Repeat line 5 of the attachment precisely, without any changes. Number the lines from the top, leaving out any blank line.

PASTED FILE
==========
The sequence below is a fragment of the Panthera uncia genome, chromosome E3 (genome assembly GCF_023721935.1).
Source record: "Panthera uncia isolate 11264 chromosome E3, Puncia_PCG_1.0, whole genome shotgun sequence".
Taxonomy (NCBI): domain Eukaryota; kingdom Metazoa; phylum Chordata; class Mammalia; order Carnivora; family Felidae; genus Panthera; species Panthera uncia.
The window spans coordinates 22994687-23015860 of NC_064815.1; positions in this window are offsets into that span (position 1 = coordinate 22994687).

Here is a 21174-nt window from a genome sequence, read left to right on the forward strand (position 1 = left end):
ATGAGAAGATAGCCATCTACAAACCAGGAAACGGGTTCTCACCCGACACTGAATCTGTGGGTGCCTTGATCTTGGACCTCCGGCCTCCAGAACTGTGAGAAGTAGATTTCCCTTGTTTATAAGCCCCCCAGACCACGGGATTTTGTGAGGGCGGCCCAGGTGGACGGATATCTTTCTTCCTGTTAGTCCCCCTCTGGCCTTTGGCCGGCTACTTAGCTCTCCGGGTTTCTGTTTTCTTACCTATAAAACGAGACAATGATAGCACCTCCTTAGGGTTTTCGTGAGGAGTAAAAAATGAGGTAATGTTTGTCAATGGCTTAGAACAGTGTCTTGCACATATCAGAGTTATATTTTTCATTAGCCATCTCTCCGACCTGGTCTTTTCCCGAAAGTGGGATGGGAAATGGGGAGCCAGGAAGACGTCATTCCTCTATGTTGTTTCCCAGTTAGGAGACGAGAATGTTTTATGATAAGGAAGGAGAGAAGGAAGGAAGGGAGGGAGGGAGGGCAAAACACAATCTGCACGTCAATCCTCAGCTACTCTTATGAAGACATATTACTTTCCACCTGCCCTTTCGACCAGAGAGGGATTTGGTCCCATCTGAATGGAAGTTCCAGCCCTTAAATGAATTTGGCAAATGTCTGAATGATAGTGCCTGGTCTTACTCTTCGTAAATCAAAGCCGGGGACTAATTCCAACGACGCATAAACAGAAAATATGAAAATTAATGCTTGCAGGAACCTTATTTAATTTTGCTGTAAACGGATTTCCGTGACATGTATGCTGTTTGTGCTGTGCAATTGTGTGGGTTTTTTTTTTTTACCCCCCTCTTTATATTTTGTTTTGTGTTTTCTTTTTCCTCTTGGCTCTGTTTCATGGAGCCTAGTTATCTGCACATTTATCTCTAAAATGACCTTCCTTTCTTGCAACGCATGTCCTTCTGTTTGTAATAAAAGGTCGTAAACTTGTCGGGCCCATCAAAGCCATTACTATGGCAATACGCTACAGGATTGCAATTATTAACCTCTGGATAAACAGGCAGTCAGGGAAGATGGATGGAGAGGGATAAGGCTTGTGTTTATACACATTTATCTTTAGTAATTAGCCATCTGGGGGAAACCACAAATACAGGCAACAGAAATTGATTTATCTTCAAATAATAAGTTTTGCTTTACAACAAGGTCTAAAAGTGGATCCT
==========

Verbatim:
Here is a 21174-nt window from a genome sequence, read left to right on the forward strand (position 1 = left end):